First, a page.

mpb, can I copy your message above into http://www.fluwikie2.com/pmwiki.php?n=Forum.CDCArticleOnNewMediaAndFluWiki please?

    For those here who may not know, there are two different things over at Flu Wiki: One is wiki pages, our structured information space, with pages full of content and links, at fluwikie.com. The other is the forum, our conversation space, with sequential postings in which people start or follow a conversation, at fluwikie2.com. You need not use any sophisticated mark-up language to contribute to the forum!

    Sometimes wiki pages and forum threads are linked to each other. A small example is http://www.fluwikie2.com/pmwiki.php?n=Forum.LengthOfDisease which is linked to and from http://www.fluwikie.com/pmwiki.php?n=Consequences.PandemicWaveInASpreadsheet

    Things sort of feed into each other quite nicely. We help the CDC and they can use the Flu Wiki. The enemy is out there, and so are the oportunities.

  5. #5 anon_22
    October 16, 2006


    “Unfortunately, I haven’t had the time yet to figure out wikis so that I would be contributing and not occupying electrons”

    Just a quick response to let you know that the easiest way to contribute to the FluWiki is to go to the forum http://www.fluwikie2.com/index.php?n=Forum.Forum and post comments, which you can do at the bottom of any discussion thread, pretty much like this one. Comments are read by a lot of people and useful ones are often re-written to the wiki by others, either by request of the author or just spontaneously!

  6. #6 Ana
    October 16, 2006

    On the whole, Gvmts. and people in power have stayed with the old media – print and TV in the main, 1) because the circuits and power relations are traditional, back rubbing well worn; 2) because TV is the most powerful propaganda tool and anything that bites into that is frightening and to be resisted. The hesitancies, ignorance, projected problems, etc. evident in the post by Lefevbre (Myspace and Utube are not venues for health info!) just point to the insularity and lack of openess of that community. Going public – and really doing it – is so… daunting….

    The almost free, distance-less, easeful communication of the internet has given many a new voice. (Billions are excluded, let’s not forget.) That is wonderful. It has also produced opposition and re-trenching. Many who can express themselves on the internet no longer do so in other channels.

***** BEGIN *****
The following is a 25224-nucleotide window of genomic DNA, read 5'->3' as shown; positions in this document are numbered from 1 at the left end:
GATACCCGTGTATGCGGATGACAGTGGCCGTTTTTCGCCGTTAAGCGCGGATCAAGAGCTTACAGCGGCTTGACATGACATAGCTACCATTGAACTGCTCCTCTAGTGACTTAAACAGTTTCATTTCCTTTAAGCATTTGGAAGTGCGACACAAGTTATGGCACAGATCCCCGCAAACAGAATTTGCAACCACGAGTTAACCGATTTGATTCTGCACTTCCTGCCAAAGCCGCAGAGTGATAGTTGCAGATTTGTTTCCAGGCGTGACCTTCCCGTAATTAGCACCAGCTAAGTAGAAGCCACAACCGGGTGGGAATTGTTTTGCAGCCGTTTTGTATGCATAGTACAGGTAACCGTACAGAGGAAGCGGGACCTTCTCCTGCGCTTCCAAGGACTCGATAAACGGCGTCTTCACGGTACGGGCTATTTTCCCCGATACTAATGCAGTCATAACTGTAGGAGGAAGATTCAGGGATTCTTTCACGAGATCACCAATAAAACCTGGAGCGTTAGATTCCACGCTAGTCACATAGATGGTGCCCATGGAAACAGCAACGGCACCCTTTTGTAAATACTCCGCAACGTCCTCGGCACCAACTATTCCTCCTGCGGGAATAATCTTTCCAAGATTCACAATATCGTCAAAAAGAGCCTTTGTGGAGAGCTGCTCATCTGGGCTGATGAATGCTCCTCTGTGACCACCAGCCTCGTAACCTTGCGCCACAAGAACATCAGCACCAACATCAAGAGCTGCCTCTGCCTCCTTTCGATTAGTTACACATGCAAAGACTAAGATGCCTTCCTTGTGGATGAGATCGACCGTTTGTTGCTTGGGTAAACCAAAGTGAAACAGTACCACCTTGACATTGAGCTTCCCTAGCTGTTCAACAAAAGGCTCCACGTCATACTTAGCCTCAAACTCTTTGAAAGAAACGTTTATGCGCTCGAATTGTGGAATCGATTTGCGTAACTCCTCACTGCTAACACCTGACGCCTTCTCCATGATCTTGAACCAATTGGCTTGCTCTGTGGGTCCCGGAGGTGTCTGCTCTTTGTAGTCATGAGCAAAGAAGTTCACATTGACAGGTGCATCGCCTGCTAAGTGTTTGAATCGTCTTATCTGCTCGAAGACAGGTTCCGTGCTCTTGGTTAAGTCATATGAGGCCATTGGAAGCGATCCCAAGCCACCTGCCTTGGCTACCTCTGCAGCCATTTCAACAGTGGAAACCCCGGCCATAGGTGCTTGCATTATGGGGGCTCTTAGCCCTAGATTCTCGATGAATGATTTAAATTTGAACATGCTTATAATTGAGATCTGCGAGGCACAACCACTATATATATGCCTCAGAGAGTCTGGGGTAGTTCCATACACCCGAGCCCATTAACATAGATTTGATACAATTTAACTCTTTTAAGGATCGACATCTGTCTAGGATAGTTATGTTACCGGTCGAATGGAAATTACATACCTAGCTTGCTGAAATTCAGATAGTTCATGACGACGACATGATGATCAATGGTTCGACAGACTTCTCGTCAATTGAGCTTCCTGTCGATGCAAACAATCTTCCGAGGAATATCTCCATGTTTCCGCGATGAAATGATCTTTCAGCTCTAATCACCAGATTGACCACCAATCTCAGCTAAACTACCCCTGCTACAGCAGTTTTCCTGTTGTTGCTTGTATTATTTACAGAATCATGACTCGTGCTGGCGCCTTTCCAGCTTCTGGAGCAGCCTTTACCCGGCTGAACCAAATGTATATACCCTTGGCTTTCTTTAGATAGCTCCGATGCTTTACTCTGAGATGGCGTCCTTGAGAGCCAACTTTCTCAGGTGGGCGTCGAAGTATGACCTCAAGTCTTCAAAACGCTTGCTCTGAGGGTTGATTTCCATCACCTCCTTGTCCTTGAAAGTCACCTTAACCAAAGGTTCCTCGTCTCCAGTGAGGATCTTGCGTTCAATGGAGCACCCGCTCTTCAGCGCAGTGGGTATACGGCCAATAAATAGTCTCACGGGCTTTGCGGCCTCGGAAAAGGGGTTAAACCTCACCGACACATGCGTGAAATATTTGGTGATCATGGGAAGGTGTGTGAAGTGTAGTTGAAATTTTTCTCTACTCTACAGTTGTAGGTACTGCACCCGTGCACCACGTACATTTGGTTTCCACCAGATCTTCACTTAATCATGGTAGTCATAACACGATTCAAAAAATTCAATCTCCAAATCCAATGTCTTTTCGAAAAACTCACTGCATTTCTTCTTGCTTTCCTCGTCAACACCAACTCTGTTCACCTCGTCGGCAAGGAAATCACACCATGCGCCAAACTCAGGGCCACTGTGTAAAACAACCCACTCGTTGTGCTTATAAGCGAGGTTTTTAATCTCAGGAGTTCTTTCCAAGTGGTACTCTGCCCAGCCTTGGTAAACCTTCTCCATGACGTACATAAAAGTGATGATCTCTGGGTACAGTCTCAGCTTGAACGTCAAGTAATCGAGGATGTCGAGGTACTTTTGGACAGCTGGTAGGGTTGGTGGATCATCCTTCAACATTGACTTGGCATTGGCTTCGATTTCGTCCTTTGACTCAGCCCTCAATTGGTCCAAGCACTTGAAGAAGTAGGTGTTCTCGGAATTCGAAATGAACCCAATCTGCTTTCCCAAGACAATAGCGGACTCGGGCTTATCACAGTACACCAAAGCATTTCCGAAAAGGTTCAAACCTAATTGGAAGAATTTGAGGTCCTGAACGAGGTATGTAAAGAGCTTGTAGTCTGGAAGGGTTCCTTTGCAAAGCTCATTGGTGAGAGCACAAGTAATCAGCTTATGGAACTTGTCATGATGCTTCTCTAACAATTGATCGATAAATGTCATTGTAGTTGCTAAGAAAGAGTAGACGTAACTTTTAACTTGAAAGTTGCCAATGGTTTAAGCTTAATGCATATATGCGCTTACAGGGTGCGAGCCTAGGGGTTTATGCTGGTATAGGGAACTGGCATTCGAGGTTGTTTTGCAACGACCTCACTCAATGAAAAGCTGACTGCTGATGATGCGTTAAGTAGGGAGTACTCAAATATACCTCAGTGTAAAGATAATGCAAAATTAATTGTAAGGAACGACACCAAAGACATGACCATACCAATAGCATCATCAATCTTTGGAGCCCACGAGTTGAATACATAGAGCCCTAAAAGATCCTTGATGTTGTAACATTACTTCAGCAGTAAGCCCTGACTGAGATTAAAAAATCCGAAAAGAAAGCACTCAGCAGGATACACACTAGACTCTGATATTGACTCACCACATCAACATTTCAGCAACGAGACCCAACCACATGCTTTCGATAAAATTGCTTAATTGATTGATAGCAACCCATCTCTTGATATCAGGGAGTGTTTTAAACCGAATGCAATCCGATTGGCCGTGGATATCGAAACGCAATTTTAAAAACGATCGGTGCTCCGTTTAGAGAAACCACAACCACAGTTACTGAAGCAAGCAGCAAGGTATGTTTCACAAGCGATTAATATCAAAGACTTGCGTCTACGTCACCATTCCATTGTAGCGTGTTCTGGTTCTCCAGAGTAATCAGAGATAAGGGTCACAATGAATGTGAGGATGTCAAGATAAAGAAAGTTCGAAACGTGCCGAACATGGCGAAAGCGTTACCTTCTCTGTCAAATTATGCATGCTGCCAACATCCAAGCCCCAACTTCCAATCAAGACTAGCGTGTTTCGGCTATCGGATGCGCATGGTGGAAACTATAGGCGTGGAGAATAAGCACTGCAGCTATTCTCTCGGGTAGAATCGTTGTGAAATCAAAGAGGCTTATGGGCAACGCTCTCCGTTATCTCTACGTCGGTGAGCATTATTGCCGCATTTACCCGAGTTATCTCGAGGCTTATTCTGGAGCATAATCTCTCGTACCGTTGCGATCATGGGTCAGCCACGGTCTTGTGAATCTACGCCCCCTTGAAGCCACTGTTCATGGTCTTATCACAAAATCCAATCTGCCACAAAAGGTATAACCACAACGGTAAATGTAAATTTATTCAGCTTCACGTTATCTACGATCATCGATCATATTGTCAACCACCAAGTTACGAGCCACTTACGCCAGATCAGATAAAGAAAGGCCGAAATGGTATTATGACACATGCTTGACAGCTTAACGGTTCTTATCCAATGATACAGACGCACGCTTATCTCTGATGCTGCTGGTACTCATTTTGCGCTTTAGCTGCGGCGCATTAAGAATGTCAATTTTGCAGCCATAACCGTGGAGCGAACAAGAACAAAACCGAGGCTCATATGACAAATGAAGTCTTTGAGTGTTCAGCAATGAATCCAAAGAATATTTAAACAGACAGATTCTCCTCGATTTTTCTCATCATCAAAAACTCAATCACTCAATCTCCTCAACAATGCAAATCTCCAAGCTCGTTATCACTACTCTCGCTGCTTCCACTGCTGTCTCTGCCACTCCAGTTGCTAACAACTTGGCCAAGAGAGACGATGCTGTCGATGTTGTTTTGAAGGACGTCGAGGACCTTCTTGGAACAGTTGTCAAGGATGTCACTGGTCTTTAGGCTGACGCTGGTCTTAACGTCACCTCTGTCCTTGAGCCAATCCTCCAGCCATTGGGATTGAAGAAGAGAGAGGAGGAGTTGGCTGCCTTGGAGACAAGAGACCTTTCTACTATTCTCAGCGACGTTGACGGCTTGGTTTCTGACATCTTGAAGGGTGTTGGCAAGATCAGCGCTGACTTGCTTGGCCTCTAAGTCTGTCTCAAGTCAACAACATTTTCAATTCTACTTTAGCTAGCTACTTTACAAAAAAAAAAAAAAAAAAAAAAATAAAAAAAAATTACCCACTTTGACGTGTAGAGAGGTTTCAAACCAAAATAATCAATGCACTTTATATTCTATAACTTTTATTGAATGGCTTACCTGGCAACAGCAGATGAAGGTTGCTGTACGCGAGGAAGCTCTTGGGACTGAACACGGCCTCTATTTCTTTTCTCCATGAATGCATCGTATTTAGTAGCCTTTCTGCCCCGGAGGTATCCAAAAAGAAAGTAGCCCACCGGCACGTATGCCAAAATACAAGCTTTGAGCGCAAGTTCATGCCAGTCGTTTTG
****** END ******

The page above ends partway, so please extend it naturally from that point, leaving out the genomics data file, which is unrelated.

It’s influence is strong, in many areas. Yet, it is a vulnerable medium, the people who use it don’t control the medium itself.

  7. #7 Rich
    October 16, 2006

    Buried in here is a problem that’s greater than federal funders–the academic “experts” who serve on study sections and other review panels are usually way behind the curve on technology–often more so than their federal counterparts. It takes awhile after technologies emerge to identify people who are savvy enough to review research proposals that exploit these new modalities. Stae & local health departments are usually even more dinosaur-like than academics or feds.

  8. #8 revere
    October 16, 2006

    Rich: I don’t disagree (just finished a study section stint) but the reasons are a bit more complex. There is a psychology to reviewing grants that discriminates against new ideas. It is a recipe for “in the box” thinking. On the other hand, the feds are really stodgy and in my view are worse (I’ve been a fed, too). There is much more adventurous thinking amongst academics, but we often lose it in the study section arena.

  9. #9 mpb
    October 16, 2006

    Posted by: lugon | October 16, 2006 06:36 AM mpb, can I copy your message above

    Please do. If you can keep the link to http://ykalaska.uniblogs.org I’d appreciate it.

    Regarding academics vs governmental openness to technology (ideas)– I have experience on all sides. The intellectual diffusion is mostly in one-direction (circular and digging ever deeper). Some disciplines are worse than others. I am comfortable stating that the absolutely worse situation was as a tribal scientist in remote communities dealing with CDC, ATSDR, EPA, UC-LANL, UAF, states of Alaska and NM, et al. But it barely surpasses the academic and research lithifications (I’ve had an NIH proposal ranked high enough to fund that year but yet be the only one not funded, a decision made at the director’s level on academic field of study grounds.) Those most open to new ideas have been those, such as secretaries, lab techs, unpaid custodians and health eds who don’t have status to lose.

    “Rural Charm”
    I wrote this summary based upon experience in the highway department as the public involvement coordinator (NEPA requirements, when paper ruled). As institutions learn to respond to the Internet, they will similarly learn to respond only to those who know how to supplicate the system. We don’t have collaboration with communities as colleagues. We “venture out” not live amongst.

    Intellectual heterosis works, but it is often difficult to be that courageous.

  10. #10 lugon
    October 17, 2006

    mpb, anon_22 copied the story and I’ve copied your comments over to

    Maybe we can continue the conversation there if you like. It’s easy to post. Writing links is easy: short links as is, longer links with [[link address|a little “syntax”]].